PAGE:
by Bill Moyers and Michael Winship

In economist and New York Times columnist Paul Krugman’s book, End This Depression Now!, there’s a chapter titled “The Second Gilded Age” in which he describes the extraordinary rise in wealth and power of the very rich during this era of unregulated greed. Since Ronald Reagan’s election in 1980, the top one percent of Americans have seen their incomes increase by 275 percent. After accounting for inflation, the typical hourly wage for a worker has increased just $1.23.

Big Money, as Krugman writes in his book, buys Big Influence. And that’s why the financiers of Wall Street never truly experience regime change — their cash brings both political parties to heel. So it is that the policies that got us where we are today — in this big ditch of chronic financial depression — have done little for most, but have been very good to a few at the top.

But they’re not satisfied with having only most of it — they want it all. If Krugman were writing his book today, he could find plenty of evidence in the deal that supposedly kept us from going over the fiscal cliff. Behind closed doors, Congress larded it with corporate tax breaks worth tens of billions of dollars — everything from tax credits for NASCAR racing and the railroads to subsidies for Hollywood, rebates for the rum industry and loopholes for off-shore financing that could help giant multinationals like General Electric avoid billions of dollars in corporate income taxes.

Writing in the conservative Washington Examiner, columnist Tim Carney says many of these expensive giveaways were “spawned by a web of lobbyists, donors and staffers surrounding Democratic Sen. Max Baucus of Montana,” chairman of the Senate Finance Committee. As we know from the Obamacare fight, Baucus is a connoisseur of revolving door corruption. “Pick any one of the special-interest tax breaks extended by the cliff deal,” Carney wrote, “and you’re likely to find a former Baucus aide who lobbied for it on behalf of a large corporation or industry organization.” Even the pro-business Wall Street Journal was appalled. They called it a “Crony Capitalist Blowout.”

And so it was — and more. It was payback time for all those campaign donations. CEOs and lobbyists were tripping over themselves as they traipsed up and down Pennsylvania Avenue between Congress and the White House. You’ve no doubt heard about Fix the Debt, that group of business execs and retired politicians taking out TV ads and campaigning to slash the deficit. In The New York Times, Nick Confessore reported, “…close to half of the members of Fix the Debt’s board and steering committee have ties to companies that have engaged in lobbying on taxes and spending, often to preserve tax breaks and other special treatment.”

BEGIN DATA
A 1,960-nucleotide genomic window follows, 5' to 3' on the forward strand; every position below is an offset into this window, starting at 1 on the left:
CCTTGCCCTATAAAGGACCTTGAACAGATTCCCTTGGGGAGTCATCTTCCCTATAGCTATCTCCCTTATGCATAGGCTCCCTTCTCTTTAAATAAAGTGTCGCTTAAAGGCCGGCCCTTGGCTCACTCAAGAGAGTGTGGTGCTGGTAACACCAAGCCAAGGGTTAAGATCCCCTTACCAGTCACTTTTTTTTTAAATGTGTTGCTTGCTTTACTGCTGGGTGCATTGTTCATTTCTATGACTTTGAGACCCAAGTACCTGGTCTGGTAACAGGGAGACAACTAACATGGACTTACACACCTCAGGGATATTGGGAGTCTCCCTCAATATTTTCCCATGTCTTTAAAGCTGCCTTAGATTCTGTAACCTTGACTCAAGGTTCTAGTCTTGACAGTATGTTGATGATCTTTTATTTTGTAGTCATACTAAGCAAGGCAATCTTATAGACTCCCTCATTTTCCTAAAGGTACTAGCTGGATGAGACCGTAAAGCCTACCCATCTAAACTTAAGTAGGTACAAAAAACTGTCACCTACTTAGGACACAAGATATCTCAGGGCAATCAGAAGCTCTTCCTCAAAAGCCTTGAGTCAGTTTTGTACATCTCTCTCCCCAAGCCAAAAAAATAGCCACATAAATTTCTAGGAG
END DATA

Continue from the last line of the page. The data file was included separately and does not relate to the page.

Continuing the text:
Get it? They’re privately protecting their interests as they publicly urge austerity on everyone else.

Lloyd Blankfein, CEO and chair of the global investment giant Goldman Sachs, is on Fix the Debt’s Fiscal Leadership Council. Here’s what he said when asked by CBS News’ Scott Pelley about how he would reduce the federal deficit: “You’re going to have to undoubtedly do something to lower people’s expectations — the entitlements and what people think that they’re going to get, because it’s not going to — they’re not going to get it… Social Security wasn’t devised to be a system that supported you for a 30-year retirement after a 25-year career… in general, entitlements have to be slowed down and contained.”

Yes, but Blankfein and Goldman Sachs make sure their entitlements aren’t touched! Here’s the story: After 9/11, Congress created tax-exempt Liberty Zone bonds to help small businesses rebuild near Ground Zero. Turns out Goldman’s friends in high places consider it a small business, too, although it made $5.6 billion in profits last year. As the fiscal cliff fiasco was playing out over New Year’s Eve, faster than the ball dropped in Times Square, a deal was struck that will extend the subsidies for Goldman’s fancy new headquarters in lower Manhattan. In their 43 stories of glass and steel, and a footprint two city blocks long, Goldman Sachs reigns supreme – thanks to a system rigged by and for the powerful rich.

And then, according to The Wall Street Journal, just before the fiscal cliff deal’s higher individual tax rates kicked in, Goldman handed “Lloyd Blankfein and his top lieutenants a total of $65 million in restricted stock” — bonuses awarded a month earlier than usual so they could all beat the coming tax hike from which they have been spared for more than ten lucrative years.

It won’t surprise you to learn that, “Corporations announced more special dividends last month than in any other December since at least 1955.” Doing everything they can to avoid helping pay off the debt their CEOs have been urging Congress to cut.

As for working people — tough luck. Because the fiscal cliff deal ends the cut in payroll taxes, the average worker this year will take home about a thousand dollars less.